WRST are the initials for one of the least-known park units in the US National Park Service. As one of the rangers said ... “The initials for Wrangell-St Elias National Park Preserve might sound like it’s the worst, but WRST is the best.”
At 13.2 million acres, WRST is the largest US national park. It is described in superlatives ... bigger than Switzerland ... six times bigger than Yellowstone National Park ... home to the greatest collection of peaks over 16,000 feet ... has the greatest concentration of glaciers on the continent. And on and on.
WRST is nothing like the national parks in the lower 48. There are only two roads that lead into this immense park ... barely. There are no defined trails. No park activities or programs as one might expect to find in a national park. It’s all wilderness. And you’d better be self-sufficient and experienced if you plan to go exploring as you will be on your own in the vastness of the park.
If you’re not a wilderness person, then your choices for exploring WRST are limited to flight-seeing over the park. Or getting yourself to the two private properties in the park where there are outfitters that provide touring options. We’ll be doing both ... later this week.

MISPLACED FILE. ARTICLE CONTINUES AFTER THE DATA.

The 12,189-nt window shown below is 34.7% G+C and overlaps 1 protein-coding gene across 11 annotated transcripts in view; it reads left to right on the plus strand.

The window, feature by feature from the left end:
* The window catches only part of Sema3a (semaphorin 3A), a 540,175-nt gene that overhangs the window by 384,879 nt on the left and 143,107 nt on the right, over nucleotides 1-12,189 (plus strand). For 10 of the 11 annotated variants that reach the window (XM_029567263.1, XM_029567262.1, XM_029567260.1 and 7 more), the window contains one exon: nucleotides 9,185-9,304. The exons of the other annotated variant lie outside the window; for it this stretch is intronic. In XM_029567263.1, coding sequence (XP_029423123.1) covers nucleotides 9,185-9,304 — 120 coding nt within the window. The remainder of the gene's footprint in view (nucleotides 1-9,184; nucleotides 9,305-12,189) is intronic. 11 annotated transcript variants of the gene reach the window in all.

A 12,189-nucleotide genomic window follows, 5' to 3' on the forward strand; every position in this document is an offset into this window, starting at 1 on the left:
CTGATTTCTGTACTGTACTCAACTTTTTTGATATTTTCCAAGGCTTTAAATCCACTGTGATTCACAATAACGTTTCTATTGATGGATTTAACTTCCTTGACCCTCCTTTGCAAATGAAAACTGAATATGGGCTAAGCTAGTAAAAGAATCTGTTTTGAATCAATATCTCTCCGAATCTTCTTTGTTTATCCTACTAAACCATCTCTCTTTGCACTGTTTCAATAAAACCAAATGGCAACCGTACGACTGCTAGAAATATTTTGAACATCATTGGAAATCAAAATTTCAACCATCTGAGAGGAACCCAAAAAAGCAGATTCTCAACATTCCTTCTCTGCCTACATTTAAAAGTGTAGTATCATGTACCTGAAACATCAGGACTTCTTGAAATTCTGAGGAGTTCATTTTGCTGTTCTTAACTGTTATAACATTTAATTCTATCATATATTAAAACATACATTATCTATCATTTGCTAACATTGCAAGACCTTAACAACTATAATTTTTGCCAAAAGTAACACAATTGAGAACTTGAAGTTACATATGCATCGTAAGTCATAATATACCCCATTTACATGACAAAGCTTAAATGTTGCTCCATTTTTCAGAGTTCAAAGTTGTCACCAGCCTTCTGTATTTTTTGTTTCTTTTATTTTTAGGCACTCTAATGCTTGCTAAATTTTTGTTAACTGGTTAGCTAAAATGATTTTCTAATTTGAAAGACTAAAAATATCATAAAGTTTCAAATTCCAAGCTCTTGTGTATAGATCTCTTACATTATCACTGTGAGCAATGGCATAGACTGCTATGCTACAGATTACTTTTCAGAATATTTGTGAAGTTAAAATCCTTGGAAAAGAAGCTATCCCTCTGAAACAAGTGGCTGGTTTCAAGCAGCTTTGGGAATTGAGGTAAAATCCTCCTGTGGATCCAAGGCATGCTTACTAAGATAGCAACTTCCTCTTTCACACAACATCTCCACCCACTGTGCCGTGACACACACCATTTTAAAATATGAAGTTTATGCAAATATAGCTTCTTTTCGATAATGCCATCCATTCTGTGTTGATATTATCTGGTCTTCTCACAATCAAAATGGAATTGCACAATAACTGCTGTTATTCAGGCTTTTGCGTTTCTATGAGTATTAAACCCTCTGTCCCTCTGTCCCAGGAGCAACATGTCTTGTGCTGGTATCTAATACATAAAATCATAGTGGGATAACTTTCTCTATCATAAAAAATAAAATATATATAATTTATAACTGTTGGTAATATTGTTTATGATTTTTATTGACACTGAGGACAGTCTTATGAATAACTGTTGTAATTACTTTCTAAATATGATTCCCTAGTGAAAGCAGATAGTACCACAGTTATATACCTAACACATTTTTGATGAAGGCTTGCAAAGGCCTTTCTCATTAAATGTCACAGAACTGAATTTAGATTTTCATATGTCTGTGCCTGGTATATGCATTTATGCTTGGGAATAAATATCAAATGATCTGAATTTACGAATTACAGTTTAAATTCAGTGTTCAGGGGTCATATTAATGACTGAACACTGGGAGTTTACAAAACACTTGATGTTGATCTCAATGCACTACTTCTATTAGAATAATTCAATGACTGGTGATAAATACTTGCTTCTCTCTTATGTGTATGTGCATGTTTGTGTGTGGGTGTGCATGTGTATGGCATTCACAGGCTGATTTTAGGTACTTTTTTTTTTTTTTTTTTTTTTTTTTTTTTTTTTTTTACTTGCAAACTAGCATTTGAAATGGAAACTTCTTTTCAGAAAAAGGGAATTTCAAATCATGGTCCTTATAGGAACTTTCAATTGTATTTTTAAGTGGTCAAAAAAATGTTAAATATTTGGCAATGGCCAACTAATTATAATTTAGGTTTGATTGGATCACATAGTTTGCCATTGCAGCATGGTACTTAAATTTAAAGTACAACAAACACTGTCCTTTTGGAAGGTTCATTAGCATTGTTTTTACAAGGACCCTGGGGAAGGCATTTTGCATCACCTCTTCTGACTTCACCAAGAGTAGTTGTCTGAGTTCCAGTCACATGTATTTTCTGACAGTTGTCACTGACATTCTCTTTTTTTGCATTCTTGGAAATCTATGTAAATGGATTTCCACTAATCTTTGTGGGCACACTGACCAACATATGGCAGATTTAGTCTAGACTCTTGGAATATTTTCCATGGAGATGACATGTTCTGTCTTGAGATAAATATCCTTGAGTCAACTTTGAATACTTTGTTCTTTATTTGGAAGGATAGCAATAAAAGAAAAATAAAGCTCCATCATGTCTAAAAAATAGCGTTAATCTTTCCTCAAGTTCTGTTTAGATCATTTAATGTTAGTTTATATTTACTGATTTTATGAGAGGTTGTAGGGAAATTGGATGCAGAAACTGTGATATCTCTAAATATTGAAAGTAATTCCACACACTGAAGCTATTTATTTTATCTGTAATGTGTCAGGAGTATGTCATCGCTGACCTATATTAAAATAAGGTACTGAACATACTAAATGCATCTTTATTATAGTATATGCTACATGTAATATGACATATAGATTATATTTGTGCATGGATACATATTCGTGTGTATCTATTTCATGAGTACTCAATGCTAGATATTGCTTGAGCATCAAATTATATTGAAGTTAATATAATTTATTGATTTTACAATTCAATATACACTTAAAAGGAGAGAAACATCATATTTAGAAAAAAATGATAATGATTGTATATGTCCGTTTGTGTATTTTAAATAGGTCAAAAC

In the meantime, today’s stop at the visitor center, about 8 miles south of Glennallen, was our second time in as many days. The last time, we stopped to get info on the McCarthy Road ... one of the two that goes partway into the park. The Wrangell Mountains were hiding behind a thick cloak of clouds then.
Today we stopped because the skies were blue and the “four big ones” (visible from this area) — Sanford, Drum, Wrangell, and Blackburn — were all out of hiding. Though the Visitor Center itself is limited to rangers outside the building, we were able to check out the Exhibit Hall and watch a beautifully filmed documentary about the park.Read more